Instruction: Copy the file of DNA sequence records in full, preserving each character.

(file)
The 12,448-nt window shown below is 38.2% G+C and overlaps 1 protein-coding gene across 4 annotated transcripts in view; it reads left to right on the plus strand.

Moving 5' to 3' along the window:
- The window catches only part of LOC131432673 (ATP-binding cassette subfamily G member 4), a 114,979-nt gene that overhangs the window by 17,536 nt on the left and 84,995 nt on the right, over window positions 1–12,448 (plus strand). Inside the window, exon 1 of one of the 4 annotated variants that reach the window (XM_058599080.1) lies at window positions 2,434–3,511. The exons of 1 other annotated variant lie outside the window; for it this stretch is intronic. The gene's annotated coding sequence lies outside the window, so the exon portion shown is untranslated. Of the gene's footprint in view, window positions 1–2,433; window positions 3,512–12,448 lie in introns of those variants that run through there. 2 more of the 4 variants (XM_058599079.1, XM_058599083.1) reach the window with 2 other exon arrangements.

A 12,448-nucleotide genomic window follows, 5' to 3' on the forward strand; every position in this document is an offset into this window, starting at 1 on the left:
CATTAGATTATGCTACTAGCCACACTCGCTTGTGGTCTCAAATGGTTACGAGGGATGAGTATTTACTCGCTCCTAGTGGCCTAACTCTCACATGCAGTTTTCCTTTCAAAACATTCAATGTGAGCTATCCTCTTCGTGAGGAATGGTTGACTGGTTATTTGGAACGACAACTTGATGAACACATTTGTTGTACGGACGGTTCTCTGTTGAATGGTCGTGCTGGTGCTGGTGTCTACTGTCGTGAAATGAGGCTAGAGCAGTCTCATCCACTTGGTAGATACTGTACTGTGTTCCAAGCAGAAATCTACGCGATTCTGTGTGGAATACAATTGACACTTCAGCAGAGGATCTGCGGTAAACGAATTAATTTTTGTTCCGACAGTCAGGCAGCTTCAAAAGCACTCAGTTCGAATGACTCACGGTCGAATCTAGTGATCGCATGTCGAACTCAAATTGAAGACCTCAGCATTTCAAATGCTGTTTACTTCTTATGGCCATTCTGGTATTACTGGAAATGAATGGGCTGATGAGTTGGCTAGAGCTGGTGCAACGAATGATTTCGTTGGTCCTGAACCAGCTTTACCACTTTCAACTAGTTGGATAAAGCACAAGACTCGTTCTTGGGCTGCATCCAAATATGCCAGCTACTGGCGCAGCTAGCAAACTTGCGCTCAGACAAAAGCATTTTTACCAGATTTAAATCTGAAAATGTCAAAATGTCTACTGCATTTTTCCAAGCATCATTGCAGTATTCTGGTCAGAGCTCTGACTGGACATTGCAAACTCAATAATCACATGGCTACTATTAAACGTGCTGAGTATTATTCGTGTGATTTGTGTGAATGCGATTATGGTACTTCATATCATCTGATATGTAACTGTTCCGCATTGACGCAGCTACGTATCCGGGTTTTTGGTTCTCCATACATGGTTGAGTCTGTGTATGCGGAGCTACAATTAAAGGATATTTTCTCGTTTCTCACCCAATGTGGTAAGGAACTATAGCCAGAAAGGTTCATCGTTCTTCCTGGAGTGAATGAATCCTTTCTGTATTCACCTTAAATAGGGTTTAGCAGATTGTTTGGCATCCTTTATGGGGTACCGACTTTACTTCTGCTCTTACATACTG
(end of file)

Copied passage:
The 12,448-nt window shown below is 38.2% G+C and overlaps 1 protein-coding gene across 4 annotated transcripts in view; it reads left to right on the plus strand.

Moving 5' to 3' along the window:
- The window catches only part of LOC131432673 (ATP-binding cassette subfamily G member 4), a 114,979-nt gene that overhangs the window by 17,536 nt on the left and 84,995 nt on the right, over window positions 1–12,448 (plus strand). Inside the window, exon 1 of one of the 4 annotated variants that reach the window (XM_058599080.1) lies at window positions 2,434–3,511. The exons of 1 other annotated variant lie outside the window; for it this stretch is intronic. The gene's annotated coding sequence lies outside the window, so the exon portion shown is untranslated. Of the gene's footprint in view, window positions 1–2,433; window positions 3,512–12,448 lie in introns of those variants that run through there. 2 more of the 4 variants (XM_058599079.1, XM_058599083.1) reach the window with 2 other exon arrangements.

A 12,448-nucleotide genomic window follows, 5' to 3' on the forward strand; every position in this document is an offset into this window, starting at 1 on the left:
CATTAGATTATGCTACTAGCCACACTCGCTTGTGGTCTCAAATGGTTACGAGGGATGAGTATTTACTCGCTCCTAGTGGCCTAACTCTCACATGCAGTTTTCCTTTCAAAACATTCAATGTGAGCTATCCTCTTCGTGAGGAATGGTTGACTGGTTATTTGGAACGACAACTTGATGAACACATTTGTTGTACGGACGGTTCTCTGTTGAATGGTCGTGCTGGTGCTGGTGTCTACTGTCGTGAAATGAGGCTAGAGCAGTCTCATCCACTTGGTAGATACTGTACTGTGTTCCAAGCAGAAATCTACGCGATTCTGTGTGGAATACAATTGACACTTCAGCAGAGGATCTGCGGTAAACGAATTAATTTTTGTTCCGACAGTCAGGCAGCTTCAAAAGCACTCAGTTCGAATGACTCACGGTCGAATCTAGTGATCGCATGTCGAACTCAAATTGAAGACCTCAGCATTTCAAATGCTGTTTACTTCTTATGGCCATTCTGGTATTACTGGAAATGAATGGGCTGATGAGTTGGCTAGAGCTGGTGCAACGAATGATTTCGTTGGTCCTGAACCAGCTTTACCACTTTCAACTAGTTGGATAAAGCACAAGACTCGTTCTTGGGCTGCATCCAAATATGCCAGCTACTGGCGCAGCTAGCAAACTTGCGCTCAGACAAAAGCATTTTTACCAGATTTAAATCTGAAAATGTCAAAATGTCTACTGCATTTTTCCAAGCATCATTGCAGTATTCTGGTCAGAGCTCTGACTGGACATTGCAAACTCAATAATCACATGGCTACTATTAAACGTGCTGAGTATTATTCGTGTGATTTGTGTGAATGCGATTATGGTACTTCATATCATCTGATATGTAACTGTTCCGCATTGACGCAGCTACGTATCCGGGTTTTTGGTTCTCCATACATGGTTGAGTCTGTGTATGCGGAGCTACAATTAAAGGATATTTTCTCGTTTCTCACCCAATGTGGTAAGGAACTATAGCCAGAAAGGTTCATCGTTCTTCCTGGAGTGAATGAATCCTTTCTGTATTCACCTTAAATAGGGTTTAGCAGATTGTTTGGCATCCTTTATGGGGTACCGACTTTACTTCTGCTCTTACATACTG